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Elevated air pollution could diminish health benefits of living in walkable communities: study

June 25, 2019 Toronto

Researchers suggest healthy active lifestyles could be maintained with policies to limit traffic-related pollution

The benefits of living in a walkable neighbourhood could be diminished by increased exposure to traffic-related air pollution, suggests a study led by St. Michael’s Hospital and ICES, a non-profit research institute that uses population-based health information to produce knowledge on a broad range of health care issues.

The research, published today in Environment International, and based on nearly 2.5 million adults from 15 Ontario municipalities, challenges the notion that living in walkable neighbourhoods always improves the overall health and well-being of Canadians. 

Walkability reflects how well neighborhoods afford opportunities for individuals to walk while performing daily tasks like grocery shopping, running errands, or commuting to work.

“Previous research has shown that individuals living in more walkable neighborhoods are more physically active, with downstream health benefits like lower rates of overweight and obesity, hypertension and diabetes,” said study co-lead Dr. Gillian Booth, a scientist at St. Michael’s Hospital’s MAP Centre for Urban Health Solutions and ICES. “But our findings confirm that walkability and air pollution are highly intertwined, potentially diminishing any health benefits derived from living in walkable, urban communities.”

The research team found that living in unwalkable neighbourhoods was associated with a higher likelihood of having diabetes or hypertension than living in the most walkable communities. But, any observed benefit for those living in walkable areas appeared to decrease — or in some cases, disappear — as the level of air pollution increased.

“Individuals living in highly walkable neighbourhoods tend to be more likely to choose active forms of transportation, like walking or bicycling, as an alternative to driving,” said Nicholas Howell, a recent PhD graduate in the St. Michael’s Li Ka Shing Knowledge Institute and co-lead of the research. “So they may be more exposed to air pollution based simply on the amount of time they spend outside.”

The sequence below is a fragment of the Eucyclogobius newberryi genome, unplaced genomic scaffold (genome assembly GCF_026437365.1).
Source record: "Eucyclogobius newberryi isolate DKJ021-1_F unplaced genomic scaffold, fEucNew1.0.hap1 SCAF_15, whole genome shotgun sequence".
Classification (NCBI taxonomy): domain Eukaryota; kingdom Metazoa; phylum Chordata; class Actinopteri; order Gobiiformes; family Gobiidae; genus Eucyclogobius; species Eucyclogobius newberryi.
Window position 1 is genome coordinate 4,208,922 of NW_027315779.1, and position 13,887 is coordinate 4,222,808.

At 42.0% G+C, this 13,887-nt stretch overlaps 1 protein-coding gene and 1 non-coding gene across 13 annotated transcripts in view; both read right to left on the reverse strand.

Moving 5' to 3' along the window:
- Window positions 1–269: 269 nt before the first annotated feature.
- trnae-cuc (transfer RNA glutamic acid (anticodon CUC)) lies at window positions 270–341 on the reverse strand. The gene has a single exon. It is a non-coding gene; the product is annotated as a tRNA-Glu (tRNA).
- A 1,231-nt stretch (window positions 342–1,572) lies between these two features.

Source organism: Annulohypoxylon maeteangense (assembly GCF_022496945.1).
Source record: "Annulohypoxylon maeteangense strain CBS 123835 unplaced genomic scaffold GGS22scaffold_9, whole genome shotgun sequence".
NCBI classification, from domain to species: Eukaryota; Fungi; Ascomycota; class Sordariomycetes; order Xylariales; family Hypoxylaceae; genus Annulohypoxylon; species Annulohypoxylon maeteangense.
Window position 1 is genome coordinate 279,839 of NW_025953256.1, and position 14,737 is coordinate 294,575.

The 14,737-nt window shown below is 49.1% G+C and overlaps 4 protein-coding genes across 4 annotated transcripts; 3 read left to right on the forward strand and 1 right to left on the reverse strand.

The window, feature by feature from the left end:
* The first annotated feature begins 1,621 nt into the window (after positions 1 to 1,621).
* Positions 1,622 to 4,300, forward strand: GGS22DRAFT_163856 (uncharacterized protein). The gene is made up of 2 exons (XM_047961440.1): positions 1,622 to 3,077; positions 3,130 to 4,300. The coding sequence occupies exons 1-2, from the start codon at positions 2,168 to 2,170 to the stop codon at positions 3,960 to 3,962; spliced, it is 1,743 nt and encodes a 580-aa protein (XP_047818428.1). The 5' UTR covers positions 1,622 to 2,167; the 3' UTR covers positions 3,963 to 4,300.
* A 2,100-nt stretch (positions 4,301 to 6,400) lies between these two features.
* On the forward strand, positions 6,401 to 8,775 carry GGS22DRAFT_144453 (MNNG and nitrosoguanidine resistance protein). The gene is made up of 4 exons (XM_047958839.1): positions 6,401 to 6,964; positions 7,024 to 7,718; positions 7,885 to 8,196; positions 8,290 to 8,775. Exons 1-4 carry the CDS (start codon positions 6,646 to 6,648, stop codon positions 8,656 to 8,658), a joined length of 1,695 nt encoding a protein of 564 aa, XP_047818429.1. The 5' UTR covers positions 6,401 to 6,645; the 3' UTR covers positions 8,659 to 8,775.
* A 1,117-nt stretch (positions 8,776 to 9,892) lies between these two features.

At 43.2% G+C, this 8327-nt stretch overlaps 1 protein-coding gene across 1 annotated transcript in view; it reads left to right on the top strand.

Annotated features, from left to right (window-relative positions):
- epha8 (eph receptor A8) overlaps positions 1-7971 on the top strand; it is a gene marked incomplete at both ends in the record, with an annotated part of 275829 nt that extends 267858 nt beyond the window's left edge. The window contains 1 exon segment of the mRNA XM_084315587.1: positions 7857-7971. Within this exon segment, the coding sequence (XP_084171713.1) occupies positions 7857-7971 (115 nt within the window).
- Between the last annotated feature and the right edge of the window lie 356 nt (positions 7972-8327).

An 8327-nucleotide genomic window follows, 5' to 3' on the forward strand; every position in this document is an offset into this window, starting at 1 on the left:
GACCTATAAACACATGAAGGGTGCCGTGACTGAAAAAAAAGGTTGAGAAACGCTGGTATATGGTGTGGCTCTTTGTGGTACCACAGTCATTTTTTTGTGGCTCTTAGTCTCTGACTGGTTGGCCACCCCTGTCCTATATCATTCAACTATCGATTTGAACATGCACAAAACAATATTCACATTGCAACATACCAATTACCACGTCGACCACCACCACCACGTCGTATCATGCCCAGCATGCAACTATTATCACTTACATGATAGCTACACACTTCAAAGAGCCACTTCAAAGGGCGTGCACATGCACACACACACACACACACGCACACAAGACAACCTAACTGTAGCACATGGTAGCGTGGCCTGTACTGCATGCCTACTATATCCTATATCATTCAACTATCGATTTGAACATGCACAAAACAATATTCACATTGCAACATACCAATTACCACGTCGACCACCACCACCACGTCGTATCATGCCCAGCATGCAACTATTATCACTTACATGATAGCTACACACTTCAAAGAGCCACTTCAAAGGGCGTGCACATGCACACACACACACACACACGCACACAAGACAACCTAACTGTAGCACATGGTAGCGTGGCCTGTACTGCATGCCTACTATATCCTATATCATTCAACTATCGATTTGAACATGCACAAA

The researchers said these results suggest that policies aimed at encouraging the development of walkable neighbourhoods should consider strategies to mitigate residents’ exposure to air pollution.

“Initiatives to create walkable communities while decreasing sources of car pollution may have promise to reap even greater health benefits and have stronger impact on the health of Canadians,” said Howell. 

Researchers used participant data from the Cardiovascular Health in Ambulatory Care Research Team (CANHEART) cohort – a population-based cohort drawn from databases including nearly all adults living in Ontario.

ICES is an independent, non-profit research institute that uses population-based health information to produce knowledge on a broad range of health care issues. Our unbiased evidence provides measures of health system performance, a clearer understanding of the shifting health care needs of Ontarians, and a stimulus for discussion of practical solutions to optimize scarce resources. ICES knowledge is highly regarded in Canada and abroad, and is widely used by government, hospitals, planners, and practitioners to make decisions about care delivery and to develop policy. In October 2018, the institute formerly known as the Institute for Clinical Evaluative Sciences formally adopted the initialism ICES as its official name. For the latest ICES news, follow us on Twitter: @ICESOntario

St. Michael’s Hospital provides compassionate care to all who enter its doors. The hospital also provides outstanding medical education to future health care professionals in 29 academic disciplines. Critical care and trauma, heart disease, neurosurgery, diabetes, cancer care, care of the homeless and global health are among the hospital’s recognized areas of expertise. Through the Keenan Research Centre and the Li Ka Shing International Healthcare Education Centre, which make up the Li Ka Shing Knowledge Institute, research and education at St. Michael's Hospital are recognized and make an impact around the world. Founded in 1892, the hospital is fully affiliated with the University of Toronto.

St. Michael's Hospital with Providence Healthcare and St. Joseph's Health Centre now operate under one corporate entity as of August 1, 2017. United, the three organizations serve patients, residents and clients across the full spectrum of care, spanning primary care, secondary community care, tertiary and quaternary care services to post-acute through rehabilitation, palliative care and long-term care, while investing in world-class research and education.

For more information, please contact:

Deborah Creatura
Media Advisor, ICES
deborah.creatura@ices.on.ca
(o) 416-480-4780 or (c) 647-406-5996


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